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KEEPING IT ALIVE

How to nurture company culture when everyone’s working from home

Working from home culture
Reuters/Caitlin Ochs
When you're alone.
  • Cassie Werber
By Cassie Werber

Reporter

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If sudden national lockdowns proved anything to the business world, it’s that mass remote work is more possible than many ever dreamed. When the Covid-19 pandemic swept through Asia, Europe, and the Americas, stock exchanges went fully electronic and bankers began to work from bedrooms. Overnight, multinational law firms closed their offices, and businesses predicated on collaboration and “face time” moved their faces to video-conferencing software.

For many workers, the new prevalence of remote work is in line with a desire they’d already expressed, to be less tied to offices that were often located in city centers, a long commute from people’s homes. But as the dust begins to settle, many also say they miss the office.

The things we miss are often intangible: Chance conversations, jokes, shared complaints, and shared lunches. Collectively they can be called “company culture”—an amorphous term which can refer either to the way an employee experiences a firm, the way a firm tries to present itself, or a mixture of the two. There’s no doubt that company culture has one of the most powerful impacts on how we feel about our jobs. And culture as we know it is undergoing a profound change.

“I have this concern… that there’s this decay rate in culture that occurs as we’re fully remote for an extended period of time,” says Rob Falzon, vice chair of Prudential Financial. The company’s 22,000 employees moved quickly to become largely remote in early March.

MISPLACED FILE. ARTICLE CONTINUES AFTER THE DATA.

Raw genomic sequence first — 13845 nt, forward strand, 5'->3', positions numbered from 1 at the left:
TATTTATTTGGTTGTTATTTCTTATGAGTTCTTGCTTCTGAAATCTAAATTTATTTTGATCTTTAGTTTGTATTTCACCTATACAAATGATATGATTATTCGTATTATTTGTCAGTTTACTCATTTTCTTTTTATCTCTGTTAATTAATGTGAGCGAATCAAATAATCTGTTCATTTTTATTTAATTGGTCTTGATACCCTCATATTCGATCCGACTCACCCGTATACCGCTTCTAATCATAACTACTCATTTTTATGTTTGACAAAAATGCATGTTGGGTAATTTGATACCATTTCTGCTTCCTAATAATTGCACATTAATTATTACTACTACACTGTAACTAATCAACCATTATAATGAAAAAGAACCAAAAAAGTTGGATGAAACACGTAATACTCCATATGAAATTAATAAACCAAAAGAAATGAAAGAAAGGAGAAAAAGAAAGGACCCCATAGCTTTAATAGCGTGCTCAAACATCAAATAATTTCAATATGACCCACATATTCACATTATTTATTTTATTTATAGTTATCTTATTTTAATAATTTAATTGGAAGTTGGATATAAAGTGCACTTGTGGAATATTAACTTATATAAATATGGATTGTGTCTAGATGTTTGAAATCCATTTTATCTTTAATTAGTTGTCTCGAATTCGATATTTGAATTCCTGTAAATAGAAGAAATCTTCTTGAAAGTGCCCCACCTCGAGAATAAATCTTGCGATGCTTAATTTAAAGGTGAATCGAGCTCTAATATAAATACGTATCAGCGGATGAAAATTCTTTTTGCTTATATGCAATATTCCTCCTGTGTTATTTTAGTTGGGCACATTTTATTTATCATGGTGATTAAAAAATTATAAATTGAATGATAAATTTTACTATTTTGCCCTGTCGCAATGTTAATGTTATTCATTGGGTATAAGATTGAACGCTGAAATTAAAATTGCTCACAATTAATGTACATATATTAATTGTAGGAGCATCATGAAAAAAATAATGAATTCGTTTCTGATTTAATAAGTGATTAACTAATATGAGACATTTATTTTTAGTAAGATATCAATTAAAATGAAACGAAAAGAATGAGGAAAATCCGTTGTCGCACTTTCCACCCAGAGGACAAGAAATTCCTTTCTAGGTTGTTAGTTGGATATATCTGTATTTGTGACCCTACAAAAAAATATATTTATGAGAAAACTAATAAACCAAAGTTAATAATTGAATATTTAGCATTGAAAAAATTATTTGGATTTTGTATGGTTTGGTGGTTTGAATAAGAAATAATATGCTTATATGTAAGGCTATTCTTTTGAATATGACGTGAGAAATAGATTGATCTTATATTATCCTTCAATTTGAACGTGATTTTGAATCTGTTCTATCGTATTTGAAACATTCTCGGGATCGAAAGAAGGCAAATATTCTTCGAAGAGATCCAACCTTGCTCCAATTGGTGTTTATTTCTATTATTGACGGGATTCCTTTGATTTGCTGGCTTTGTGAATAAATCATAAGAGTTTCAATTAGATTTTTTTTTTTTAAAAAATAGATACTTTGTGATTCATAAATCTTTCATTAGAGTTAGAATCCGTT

“I’m a big fan of introducing an increased level of remote, but 98% remote is an extreme,” Falzon says. “And you’re remote in combination with a health crisis and an economic crisis. That obviously puts stress on individuals.”

To help deal with the stress, the company introduced enhanced benefits including counseling, and increased access to managers and to health professionals. But trying to keep people healthy and happy is only part of the picture, Falzon believes. “The benefit of being together in the workplace is around how relationships get formed, and informal interactions that occur that reinforce culture and build culture.”

Prudential’s approach to replacing what’s been lost has included short weekly CEO videos which Falzon says have been popular with staff. It’s meant managers stepping up, often by increasing their availability: A ten-minute serendipitous chat in a hallway now needs a scheduled 30-minute video call to achieve the same effect.

A lot of his extra work hours since the pandemic, Falzon said, go to “communicating, communicating, and then communicating some more.”

The intangible power of the office prank

It started with a rubber stamp.